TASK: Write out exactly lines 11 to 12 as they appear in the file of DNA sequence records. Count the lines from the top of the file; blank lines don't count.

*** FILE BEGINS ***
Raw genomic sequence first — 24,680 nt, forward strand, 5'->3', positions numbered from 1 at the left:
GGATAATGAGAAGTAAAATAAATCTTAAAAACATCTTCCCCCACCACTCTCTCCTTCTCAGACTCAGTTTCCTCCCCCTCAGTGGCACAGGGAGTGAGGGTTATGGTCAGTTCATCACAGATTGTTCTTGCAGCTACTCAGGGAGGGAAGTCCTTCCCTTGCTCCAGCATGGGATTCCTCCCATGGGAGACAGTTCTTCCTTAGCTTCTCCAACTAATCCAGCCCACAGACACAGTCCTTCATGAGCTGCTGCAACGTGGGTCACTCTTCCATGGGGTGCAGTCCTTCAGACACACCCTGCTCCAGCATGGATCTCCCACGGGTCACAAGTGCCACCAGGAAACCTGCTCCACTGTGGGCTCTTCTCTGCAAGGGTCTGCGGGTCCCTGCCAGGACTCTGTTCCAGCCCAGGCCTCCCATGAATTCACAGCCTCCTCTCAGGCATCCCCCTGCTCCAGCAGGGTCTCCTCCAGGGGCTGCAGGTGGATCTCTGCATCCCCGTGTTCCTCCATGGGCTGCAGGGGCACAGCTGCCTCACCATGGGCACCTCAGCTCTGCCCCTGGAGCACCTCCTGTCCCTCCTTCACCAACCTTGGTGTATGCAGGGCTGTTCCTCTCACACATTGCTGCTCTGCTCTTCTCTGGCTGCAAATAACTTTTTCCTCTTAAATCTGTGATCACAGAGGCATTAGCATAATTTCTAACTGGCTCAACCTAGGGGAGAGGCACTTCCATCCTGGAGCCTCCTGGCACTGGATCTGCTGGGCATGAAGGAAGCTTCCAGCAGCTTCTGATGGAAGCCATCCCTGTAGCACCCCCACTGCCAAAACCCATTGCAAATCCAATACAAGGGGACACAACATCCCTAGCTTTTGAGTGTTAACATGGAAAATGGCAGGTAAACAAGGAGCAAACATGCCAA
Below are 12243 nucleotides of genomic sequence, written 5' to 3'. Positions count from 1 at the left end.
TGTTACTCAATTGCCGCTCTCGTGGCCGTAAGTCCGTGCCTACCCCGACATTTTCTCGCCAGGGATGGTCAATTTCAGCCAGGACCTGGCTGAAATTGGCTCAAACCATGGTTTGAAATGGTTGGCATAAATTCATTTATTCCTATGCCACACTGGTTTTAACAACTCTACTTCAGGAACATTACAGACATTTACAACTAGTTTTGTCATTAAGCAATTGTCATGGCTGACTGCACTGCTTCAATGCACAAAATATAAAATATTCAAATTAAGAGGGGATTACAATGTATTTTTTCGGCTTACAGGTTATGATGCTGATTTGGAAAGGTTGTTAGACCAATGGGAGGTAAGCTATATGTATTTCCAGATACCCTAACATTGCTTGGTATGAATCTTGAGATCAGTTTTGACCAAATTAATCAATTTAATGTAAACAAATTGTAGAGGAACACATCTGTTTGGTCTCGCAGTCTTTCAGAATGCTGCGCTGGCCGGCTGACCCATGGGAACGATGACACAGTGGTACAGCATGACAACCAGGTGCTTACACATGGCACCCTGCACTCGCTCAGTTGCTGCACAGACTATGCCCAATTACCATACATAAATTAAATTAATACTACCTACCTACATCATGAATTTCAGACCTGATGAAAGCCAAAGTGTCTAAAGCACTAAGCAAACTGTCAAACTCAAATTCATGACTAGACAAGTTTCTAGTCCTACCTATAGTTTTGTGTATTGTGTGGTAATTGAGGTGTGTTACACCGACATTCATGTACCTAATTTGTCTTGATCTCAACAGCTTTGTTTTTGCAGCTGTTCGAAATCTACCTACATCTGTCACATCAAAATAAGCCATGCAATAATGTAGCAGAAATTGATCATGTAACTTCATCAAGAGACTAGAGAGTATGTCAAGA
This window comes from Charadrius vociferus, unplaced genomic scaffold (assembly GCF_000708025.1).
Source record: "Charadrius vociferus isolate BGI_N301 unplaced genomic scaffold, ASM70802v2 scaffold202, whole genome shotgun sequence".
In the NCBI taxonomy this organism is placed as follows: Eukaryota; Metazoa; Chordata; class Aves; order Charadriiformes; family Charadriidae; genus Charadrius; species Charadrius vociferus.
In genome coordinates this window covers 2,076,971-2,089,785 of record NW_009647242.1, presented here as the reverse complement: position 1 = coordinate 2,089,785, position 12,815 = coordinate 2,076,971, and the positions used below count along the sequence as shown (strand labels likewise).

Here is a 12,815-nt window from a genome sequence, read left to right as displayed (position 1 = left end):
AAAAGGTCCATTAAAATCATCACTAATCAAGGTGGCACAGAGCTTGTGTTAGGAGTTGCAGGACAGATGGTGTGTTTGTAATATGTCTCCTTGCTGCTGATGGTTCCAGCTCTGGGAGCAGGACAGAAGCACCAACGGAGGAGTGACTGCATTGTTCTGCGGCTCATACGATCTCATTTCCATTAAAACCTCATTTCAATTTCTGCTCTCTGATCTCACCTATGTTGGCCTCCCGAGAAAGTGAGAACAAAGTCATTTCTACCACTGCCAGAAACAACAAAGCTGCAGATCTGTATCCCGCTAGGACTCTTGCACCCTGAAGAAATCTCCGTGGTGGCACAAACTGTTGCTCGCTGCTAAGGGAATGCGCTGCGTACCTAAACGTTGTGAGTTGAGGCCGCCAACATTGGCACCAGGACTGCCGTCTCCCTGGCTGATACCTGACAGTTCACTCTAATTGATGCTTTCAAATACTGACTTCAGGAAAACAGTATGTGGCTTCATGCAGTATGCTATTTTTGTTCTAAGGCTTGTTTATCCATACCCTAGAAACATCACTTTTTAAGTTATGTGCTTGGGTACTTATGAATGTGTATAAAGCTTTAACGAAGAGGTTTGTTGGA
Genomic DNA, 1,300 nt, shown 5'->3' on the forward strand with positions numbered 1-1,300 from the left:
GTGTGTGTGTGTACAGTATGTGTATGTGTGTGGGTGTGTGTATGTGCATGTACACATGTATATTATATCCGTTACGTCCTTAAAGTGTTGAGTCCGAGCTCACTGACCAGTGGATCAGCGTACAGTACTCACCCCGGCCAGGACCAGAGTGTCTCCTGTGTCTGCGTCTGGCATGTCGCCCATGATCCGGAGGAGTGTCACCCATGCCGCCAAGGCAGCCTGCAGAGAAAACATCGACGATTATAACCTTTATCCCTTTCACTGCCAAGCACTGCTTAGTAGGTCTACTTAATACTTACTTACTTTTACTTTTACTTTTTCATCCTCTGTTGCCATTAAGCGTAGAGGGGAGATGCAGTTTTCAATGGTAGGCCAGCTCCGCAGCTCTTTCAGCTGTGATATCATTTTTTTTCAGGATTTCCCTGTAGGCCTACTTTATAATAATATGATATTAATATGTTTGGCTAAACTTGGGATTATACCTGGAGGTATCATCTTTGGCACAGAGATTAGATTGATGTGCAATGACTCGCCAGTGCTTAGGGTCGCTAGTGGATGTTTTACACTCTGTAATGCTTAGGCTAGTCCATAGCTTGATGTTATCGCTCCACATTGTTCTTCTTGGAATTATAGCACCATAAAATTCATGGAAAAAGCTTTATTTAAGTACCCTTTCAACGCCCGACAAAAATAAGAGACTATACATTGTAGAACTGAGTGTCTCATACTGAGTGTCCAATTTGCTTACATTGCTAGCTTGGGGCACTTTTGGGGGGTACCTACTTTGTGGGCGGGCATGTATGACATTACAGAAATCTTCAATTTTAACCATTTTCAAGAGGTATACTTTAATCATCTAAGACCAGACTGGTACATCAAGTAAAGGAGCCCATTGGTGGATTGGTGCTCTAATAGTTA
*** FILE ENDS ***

Genomic DNA, 1,300 nt, shown 5'->3' on the forward strand with positions numbered 1-1,300 from the left:
GTGTGTGTGTGTACAGTATGTGTATGTGTGTGGGTGTGTGTATGTGCATGTACACATGTATATTATATCCGTTACGTCCTTAAAGTGTTGAGTCCGAGCTCACTGACCAGTGGATCAGCGTACAGTACTCACCCCGGCCAGGACCAGAGTGTCTCCTGTGTCTGCGTCTGGCATGTCGCCCATGATCCGGAGGAGTGTCACCCATGCCGCCAAGGCAGCCTGCAGAGAAAACATCGACGATTATAACCTTTATCCCTTTCACTGCCAAGCACTGCTTAGTAGGTCTACTTAATACTTACTTACTTTTACTTTTACTTTTTCATCCTCTGTTGCCATTAAGCGTAGAGGGGAGATGCAGTTTTCAATGGTAGGCCAGCTCCGCAGCTCTTTCAGCTGTGATATCATTTTTTTTCAGGATTTCCCTGTAGGCCTACTTTATAATAATATGATATTAATATGTTTGGCTAAACTTGGGATTATACCTGGAGGTATCATCTTTGGCACAGAGATTAGATTGATGTGCAATGACTCGCCAGTGCTTAGGGTCGCTAGTGGATGTTTTACACTCTGTAATGCTTAGGCTAGTCCATAGCTTGATGTTATCGCTCCACATTGTTCTTCTTGGAATTATAGCACCATAAAATTCATGGAAAAAGCTTTATTTAAGTACCCTTTCAACGCCCGACAAAAATAAGAGACTATACATTGTAGAACTGAGTGTCTCATACTGAGTGTCCAATTTGCTTACATTGCTAGCTTGGGGCACTTTTGGGGGGTACCTACTTTGTGGGCGGGCATGTATGACATTACAGAAATCTTCAATTTTAACCATTTTCAAGAGGTATACTTTAATCATCTAAGACCAGACTGGTACATCAAGTAAAGGAGCCCATTGGTGGATTGGTGCTCTAATAGTTA